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Sunday, August 20, 2017

Published with permission from AlterNet

The Democratic Party’s hopes for retaking a U.S. Senate majority in the November election face an unexpected setback, several new polls of presidential battleground states and 2016’s tightest Senate races suggest.

The headline news for Democrats is that Hillary Clinton has pulled ahead of Donald Trump in Iowa, Ohio and Pennsylvania since July, according to a new survey with large voter samples in those swing states by the Wall Street Journal/NBC News/Marist polls. But when those surveys looked at U.S. Senate races, they found disgust with Trump did not extend to Republicans running for the Senate.

In short, while Clinton’s presidential prospects look good, the odds of Democrats retaking the Senate are dimming. Consider these numbers:

  • In Iowa, GOP incumbent Chuck Grassley—the Senate Judiciary Committee chairman who has refused to hold hearings on President Obama’s appointment of Merrick Garland to the high court—has held onto a 10-point lead against Democrat Patty Judge.
  • In Ohio, the incumbent Republican Rob Portman is ahead of Democratic Ted Strickland, 48 percent to 43 percent; last month they were tied at 44 percent each.
  • In Pennsylvania, Democratic challenger Katie McGinty leads incumbent GOP Sen. Pat Toomey, 48 percent to 44 percent, which is just one point outside the poll’s margin of error—even though Clinton is beating Trump by 11 points in that state.

What appears to be going on is a boomerang effect among Republican-inclined voters in the handful of states where the next U.S. majority will be decided. They seem to be dumping Trump while embracing Republicans they know, such as Florida incumbent Sen. Marco Rubio.

Other surveys are pointing to the same trend. A Florida poll taken last week found that Clinton was ahead of Trump by 6 points, while Rubio was ahead of his likely Democratic challenger by 13 points. Other polls found slightly smaller spreads in Rubio’s favor, but the bottom line is the same: disgust with Trump could translate into the GOP retaining seats the Senate or keeping its majority.

There are different Senate race forecasts from different pollsters, but they point to the same conclusion: if Democrats retake the Senate majority, it will only be by the slimmest of margins. And it’s possible they will not, because right now the latest polls find their candidates leading by little more than a statistical tie.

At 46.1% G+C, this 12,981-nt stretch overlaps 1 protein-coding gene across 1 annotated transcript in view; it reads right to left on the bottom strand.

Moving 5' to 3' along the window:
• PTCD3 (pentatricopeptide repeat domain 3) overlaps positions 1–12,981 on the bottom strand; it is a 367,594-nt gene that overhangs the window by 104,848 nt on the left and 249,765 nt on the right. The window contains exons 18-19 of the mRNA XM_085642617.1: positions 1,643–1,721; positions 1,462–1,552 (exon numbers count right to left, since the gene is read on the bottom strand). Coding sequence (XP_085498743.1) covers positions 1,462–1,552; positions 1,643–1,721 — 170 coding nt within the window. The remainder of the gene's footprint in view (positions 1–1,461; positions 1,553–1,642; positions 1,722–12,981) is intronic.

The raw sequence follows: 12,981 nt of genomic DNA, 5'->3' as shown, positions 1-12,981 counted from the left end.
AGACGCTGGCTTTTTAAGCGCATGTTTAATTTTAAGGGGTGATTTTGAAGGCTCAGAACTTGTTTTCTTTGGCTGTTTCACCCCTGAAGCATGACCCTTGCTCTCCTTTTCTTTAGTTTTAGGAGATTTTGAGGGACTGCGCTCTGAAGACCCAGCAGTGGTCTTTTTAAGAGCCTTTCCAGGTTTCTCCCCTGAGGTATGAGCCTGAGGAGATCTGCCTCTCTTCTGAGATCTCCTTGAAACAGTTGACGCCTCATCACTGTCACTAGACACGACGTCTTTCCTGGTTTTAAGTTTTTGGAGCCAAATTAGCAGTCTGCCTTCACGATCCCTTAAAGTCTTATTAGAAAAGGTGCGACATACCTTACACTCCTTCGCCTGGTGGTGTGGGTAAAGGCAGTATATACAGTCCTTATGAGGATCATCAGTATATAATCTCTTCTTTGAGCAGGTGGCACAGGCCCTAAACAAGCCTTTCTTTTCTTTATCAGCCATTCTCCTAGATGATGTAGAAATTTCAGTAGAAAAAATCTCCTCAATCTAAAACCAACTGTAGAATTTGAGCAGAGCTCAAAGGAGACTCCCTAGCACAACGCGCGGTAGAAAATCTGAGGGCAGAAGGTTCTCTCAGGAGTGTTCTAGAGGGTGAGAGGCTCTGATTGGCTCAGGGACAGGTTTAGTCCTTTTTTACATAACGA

Either way, the implications are huge, when it comes to seating Supreme Court justices, other federal judges and enacting the agenda Clinton is campaigning on, which involves significant domestic spending to revive and reshape moribund parts of the U.S. economy.

Even if Clinton wins the White House and Democrats win a slight Senate majority, they will fall far short of the 60 votes needed to end GOP fillibusters, which means that the White House and Senate Democrats will still have to negotiate with the GOP. However, should Republicans retain their current Senate majority, it presents deeper obstacles, including who is seated on the Supreme Court.

The next Supreme Court majority is a gigantic issue that is as important as who wins the presidency. There is not a single national issue that has not been impacted by its rulings in recent years. The right-wing majority John Roberts-led court has been called the most pro-corporate since World War II. Future progress on climate change, political reform, voting rights, safety nets and other key issues hinge on its makeup. That’s why the current GOP-led Senate has blocked Obama’s latest appointment, which would end decades of conservative domination on many issues.

In all likelihood, the next Senate will likely vote on the next president’s high court nominees. But whether it blocks or consents to a Democratic president’s choices is an open question. Should Clinton win the White House and the Senate remain a Republican majority, the Supreme Court’s composition will be almost surely be extremely contentious.